“We’ve been doing this for 10 years. This is my fourth shutdown,” Cox said. “I wish the senators and the congressmen weren’t taking their paychecks. I’d feel a lot better then.”

Democratic U.S. Rep. Diana DeGette of Colorado said Thursday that she would not take her paycheck as long as federal workers were unpaid. U.S. Rep. Ed Perlmutter, another Colorado Democrat, said his staff would offer free breakfasts and lunches to unpaid federal workers at his district office in suburban Denver starting Friday.

In Falls Church, Virginia, outside Washington, D.C., a school district is planning a hiring fair for furloughed federal employees interested in working as substitute teachers.

Tiauna Guerra, one of 3,750 furloughed IRS workers in Ogden, Utah, has been trying to get a job but said employers don’t want to hire her when she explains her situation because they don’t want to lose her in a few weeks.

In the meantime, she is taking out a loan to make her car payment, and she and her husband are delaying plans to move out of her parents’ house until the shutdown ends.

“We’re barely getting by,” said Guerra, mother of two small children. “We are not able to pay a lot of our bills. We’re having a hard time trying to buy gas, food.”

Guerra was among about 100 furloughed IRS employees who rallied Thursday outside the federal building in Ogden to call for an end to the shutdown. They chanted, “We want to work, we want to work.”

The shutdown is forcing many families to make tough decisions.

Michelle Wallace, a 34-year-old mother of four, told her 16-year-old son that the family couldn’t go to his basketball tournament an hour away from their home in the Peoria, Illinois, area.

Wallace, a nurse fresh out of school and strapped with student debt, realized there would be no last-minute deal to end the shutdown, meaning her husband, a federal worker, would miss a paycheck. They couldn’t afford to buy tickets or use the half-tank of gas it would take to get to the tournament.

“We want to be there to support him,” Wallace said through tears. “But there’s no end in sight for the government opening back up, I don’t know when we’ll have enough money coming in, and I can’t justify spending anything.”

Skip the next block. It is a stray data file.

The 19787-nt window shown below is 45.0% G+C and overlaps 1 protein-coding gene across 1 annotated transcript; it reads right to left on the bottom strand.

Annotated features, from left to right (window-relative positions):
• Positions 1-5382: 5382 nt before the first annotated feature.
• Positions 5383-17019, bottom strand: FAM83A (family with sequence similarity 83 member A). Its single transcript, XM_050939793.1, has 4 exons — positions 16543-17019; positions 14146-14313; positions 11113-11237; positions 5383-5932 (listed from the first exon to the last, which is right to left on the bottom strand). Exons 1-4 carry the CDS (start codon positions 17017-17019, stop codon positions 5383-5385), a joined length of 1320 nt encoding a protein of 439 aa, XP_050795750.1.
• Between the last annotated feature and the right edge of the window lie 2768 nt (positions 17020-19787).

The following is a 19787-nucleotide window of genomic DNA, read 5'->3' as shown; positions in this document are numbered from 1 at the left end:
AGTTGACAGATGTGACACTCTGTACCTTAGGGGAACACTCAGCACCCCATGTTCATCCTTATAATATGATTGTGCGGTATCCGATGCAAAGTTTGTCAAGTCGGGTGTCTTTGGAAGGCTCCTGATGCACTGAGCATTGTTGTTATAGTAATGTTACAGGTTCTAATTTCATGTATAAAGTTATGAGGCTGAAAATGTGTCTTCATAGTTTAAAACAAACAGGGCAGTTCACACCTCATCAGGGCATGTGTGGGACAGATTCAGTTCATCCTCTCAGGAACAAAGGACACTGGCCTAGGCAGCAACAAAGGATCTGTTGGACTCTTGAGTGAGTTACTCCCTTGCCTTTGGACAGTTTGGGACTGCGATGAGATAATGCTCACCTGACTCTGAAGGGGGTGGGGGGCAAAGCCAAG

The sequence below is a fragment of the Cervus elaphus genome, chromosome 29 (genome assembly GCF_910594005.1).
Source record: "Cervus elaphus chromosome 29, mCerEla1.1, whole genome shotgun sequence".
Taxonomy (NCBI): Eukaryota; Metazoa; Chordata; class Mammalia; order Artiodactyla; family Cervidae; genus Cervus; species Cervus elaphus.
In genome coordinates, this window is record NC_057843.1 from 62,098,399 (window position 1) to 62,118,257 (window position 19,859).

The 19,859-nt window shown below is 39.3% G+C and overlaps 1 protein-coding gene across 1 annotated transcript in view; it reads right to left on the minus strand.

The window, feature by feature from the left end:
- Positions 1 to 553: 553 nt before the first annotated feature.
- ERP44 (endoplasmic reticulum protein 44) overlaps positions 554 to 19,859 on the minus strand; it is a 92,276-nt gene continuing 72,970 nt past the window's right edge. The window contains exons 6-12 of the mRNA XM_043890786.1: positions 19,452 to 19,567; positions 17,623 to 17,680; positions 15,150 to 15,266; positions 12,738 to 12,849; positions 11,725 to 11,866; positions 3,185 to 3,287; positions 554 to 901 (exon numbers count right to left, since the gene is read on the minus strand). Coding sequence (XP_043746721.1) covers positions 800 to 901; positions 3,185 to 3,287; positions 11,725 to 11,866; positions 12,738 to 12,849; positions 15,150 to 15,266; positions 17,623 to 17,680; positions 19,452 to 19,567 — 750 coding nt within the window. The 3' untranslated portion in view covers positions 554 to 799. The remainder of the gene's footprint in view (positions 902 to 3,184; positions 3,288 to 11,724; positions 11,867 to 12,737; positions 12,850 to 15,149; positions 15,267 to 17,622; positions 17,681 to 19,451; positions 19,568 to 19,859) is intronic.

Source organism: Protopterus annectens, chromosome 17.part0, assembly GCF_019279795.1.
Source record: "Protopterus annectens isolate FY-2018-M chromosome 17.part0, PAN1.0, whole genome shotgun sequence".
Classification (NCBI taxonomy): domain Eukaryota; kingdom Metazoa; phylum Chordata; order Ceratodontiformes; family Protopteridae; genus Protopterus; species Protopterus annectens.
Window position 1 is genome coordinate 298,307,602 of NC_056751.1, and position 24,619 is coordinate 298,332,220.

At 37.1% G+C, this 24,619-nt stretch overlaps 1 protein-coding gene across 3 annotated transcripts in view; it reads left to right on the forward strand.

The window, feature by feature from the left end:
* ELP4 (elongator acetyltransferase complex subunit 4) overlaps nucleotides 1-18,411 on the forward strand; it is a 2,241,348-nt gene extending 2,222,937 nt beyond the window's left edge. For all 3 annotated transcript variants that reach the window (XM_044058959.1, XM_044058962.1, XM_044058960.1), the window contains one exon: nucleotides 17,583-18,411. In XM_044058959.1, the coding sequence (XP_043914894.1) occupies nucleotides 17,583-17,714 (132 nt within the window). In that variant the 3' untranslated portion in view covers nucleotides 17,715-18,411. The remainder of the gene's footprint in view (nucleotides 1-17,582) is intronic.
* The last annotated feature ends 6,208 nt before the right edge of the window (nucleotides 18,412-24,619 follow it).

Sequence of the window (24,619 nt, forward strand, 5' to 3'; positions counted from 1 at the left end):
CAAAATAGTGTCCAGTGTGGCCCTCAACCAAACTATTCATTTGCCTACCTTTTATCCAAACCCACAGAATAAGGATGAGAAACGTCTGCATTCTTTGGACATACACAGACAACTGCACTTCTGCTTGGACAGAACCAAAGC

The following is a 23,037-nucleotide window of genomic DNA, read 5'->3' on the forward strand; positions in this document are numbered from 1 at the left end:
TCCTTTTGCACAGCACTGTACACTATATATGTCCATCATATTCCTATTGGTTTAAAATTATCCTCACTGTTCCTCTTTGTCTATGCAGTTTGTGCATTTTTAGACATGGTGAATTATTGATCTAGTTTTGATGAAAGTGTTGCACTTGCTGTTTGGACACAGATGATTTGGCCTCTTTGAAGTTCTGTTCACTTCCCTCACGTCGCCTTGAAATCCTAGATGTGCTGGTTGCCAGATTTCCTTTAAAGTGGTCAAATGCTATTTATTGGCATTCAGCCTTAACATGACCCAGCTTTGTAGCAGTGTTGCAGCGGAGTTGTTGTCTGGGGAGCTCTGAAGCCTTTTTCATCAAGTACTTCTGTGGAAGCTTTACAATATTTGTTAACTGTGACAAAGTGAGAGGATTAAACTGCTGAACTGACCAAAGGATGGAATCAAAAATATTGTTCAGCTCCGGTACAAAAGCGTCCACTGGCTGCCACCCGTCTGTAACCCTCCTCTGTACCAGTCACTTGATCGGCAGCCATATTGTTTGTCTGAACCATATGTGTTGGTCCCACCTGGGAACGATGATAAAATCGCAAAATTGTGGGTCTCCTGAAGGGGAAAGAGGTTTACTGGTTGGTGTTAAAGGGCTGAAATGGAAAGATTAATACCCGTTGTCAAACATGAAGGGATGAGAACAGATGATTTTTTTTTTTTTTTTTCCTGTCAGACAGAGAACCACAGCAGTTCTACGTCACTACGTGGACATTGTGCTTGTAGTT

Associated Press writers Steve LeBlanc in Boston, Matthew Barakat Falls Church, Virginia, and Dan Elliott in Denver contributed to this report.

Trump closer to declaring emergency; 800,000 won’t get paid

By CATHERINE LUCEY, LISA MASCARO and ZEKE MILLER

Associated Press

Friday, January 11

WASHINGTON (AP) — President Donald Trump is edging closer to declaring a national emergency to fund his long-promised border wall, as pressure mounts to find an escape hatch from the three-week impasse that has closed parts of the government, leaving hundreds of thousands of workers without pay.

Some 800,000 workers, more than half of them still on the job, were to miss their first paycheck on Friday under the stoppage, and Washington was close to setting a dubious record for the longest government shutdown in the nation’s history. Those markers — along with growing effects to national parks, food inspections and the economy overall — left some Republicans on Capitol Hill increasingly uncomfortable with Trump’s demands.

Asked about the plight of those going without pay, the president shifted the focus, saying he felt bad “for people that have family members that have been killed” by criminals who came over the border.

Trump visited McAllen, Texas, and the Rio Grande on Thursday to highlight what he calls a crisis of drugs and crime. He said that “if for any reason we don’t get this going” — an agreement with House Democrats who have refused to approve the $5.7 billion he demands for the wall — “I will declare a national emergency.”

There is no evidence of an immigrant crime wave, though. Multiple studies from social scientists and the libertarian think tank Cato Institute have found that people in the U.S. illegally are less likely to commit crime than U.S. citizens are and that those in the country legally are even less likely to do so.

Trump was consulting with White House attorneys and allies about using presidential emergency powers to take unilateral action to construct the wall over the objections of Congress. He claimed his lawyers told him the action would withstand legal scrutiny “100 percent.”

Such a move to bypass Congress’ constitutional control of the nation’s purse strings would spark certain legal challenges and bipartisan cries of executive overreach.